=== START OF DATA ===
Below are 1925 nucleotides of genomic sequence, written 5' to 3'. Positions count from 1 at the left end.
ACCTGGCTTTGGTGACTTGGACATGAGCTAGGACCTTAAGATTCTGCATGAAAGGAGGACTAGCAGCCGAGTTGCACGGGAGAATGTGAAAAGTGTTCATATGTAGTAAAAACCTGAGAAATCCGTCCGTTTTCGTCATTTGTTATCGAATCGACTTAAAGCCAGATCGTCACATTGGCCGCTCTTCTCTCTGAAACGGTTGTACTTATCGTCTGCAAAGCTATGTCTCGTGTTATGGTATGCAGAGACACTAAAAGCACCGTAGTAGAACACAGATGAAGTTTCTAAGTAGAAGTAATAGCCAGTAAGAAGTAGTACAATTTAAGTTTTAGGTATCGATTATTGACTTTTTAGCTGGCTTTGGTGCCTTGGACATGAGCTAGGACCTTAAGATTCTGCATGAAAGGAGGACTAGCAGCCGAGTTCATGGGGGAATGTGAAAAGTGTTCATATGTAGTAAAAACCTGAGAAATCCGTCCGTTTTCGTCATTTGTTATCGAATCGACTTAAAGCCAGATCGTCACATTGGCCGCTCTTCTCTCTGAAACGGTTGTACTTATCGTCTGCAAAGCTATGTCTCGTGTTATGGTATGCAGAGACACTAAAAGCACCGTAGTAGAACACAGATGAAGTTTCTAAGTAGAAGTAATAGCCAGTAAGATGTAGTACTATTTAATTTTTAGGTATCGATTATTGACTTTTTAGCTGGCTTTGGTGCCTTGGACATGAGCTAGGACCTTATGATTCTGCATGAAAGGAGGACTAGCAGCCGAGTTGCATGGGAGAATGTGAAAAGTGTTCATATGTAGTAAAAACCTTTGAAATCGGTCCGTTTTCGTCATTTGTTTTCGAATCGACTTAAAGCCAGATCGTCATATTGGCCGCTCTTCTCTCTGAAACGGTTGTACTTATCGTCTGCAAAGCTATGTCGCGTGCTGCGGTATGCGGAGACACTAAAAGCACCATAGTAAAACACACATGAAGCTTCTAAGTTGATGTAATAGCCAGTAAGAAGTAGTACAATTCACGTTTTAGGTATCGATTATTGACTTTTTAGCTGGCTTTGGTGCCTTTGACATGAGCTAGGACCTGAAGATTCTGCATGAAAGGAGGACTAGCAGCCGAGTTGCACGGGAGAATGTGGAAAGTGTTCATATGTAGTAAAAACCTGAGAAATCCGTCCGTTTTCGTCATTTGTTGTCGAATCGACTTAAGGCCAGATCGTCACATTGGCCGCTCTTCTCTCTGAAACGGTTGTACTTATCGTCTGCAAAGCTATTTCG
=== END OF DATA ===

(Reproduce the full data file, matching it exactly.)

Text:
Below are 1925 nucleotides of genomic sequence, written 5' to 3'. Positions count from 1 at the left end.
ACCTGGCTTTGGTGACTTGGACATGAGCTAGGACCTTAAGATTCTGCATGAAAGGAGGACTAGCAGCCGAGTTGCACGGGAGAATGTGAAAAGTGTTCATATGTAGTAAAAACCTGAGAAATCCGTCCGTTTTCGTCATTTGTTATCGAATCGACTTAAAGCCAGATCGTCACATTGGCCGCTCTTCTCTCTGAAACGGTTGTACTTATCGTCTGCAAAGCTATGTCTCGTGTTATGGTATGCAGAGACACTAAAAGCACCGTAGTAGAACACAGATGAAGTTTCTAAGTAGAAGTAATAGCCAGTAAGAAGTAGTACAATTTAAGTTTTAGGTATCGATTATTGACTTTTTAGCTGGCTTTGGTGCCTTGGACATGAGCTAGGACCTTAAGATTCTGCATGAAAGGAGGACTAGCAGCCGAGTTCATGGGGGAATGTGAAAAGTGTTCATATGTAGTAAAAACCTGAGAAATCCGTCCGTTTTCGTCATTTGTTATCGAATCGACTTAAAGCCAGATCGTCACATTGGCCGCTCTTCTCTCTGAAACGGTTGTACTTATCGTCTGCAAAGCTATGTCTCGTGTTATGGTATGCAGAGACACTAAAAGCACCGTAGTAGAACACAGATGAAGTTTCTAAGTAGAAGTAATAGCCAGTAAGATGTAGTACTATTTAATTTTTAGGTATCGATTATTGACTTTTTAGCTGGCTTTGGTGCCTTGGACATGAGCTAGGACCTTATGATTCTGCATGAAAGGAGGACTAGCAGCCGAGTTGCATGGGAGAATGTGAAAAGTGTTCATATGTAGTAAAAACCTTTGAAATCGGTCCGTTTTCGTCATTTGTTTTCGAATCGACTTAAAGCCAGATCGTCATATTGGCCGCTCTTCTCTCTGAAACGGTTGTACTTATCGTCTGCAAAGCTATGTCGCGTGCTGCGGTATGCGGAGACACTAAAAGCACCATAGTAAAACACACATGAAGCTTCTAAGTTGATGTAATAGCCAGTAAGAAGTAGTACAATTCACGTTTTAGGTATCGATTATTGACTTTTTAGCTGGCTTTGGTGCCTTTGACATGAGCTAGGACCTGAAGATTCTGCATGAAAGGAGGACTAGCAGCCGAGTTGCACGGGAGAATGTGGAAAGTGTTCATATGTAGTAAAAACCTGAGAAATCCGTCCGTTTTCGTCATTTGTTGTCGAATCGACTTAAGGCCAGATCGTCACATTGGCCGCTCTTCTCTCTGAAACGGTTGTACTTATCGTCTGCAAAGCTATTTCG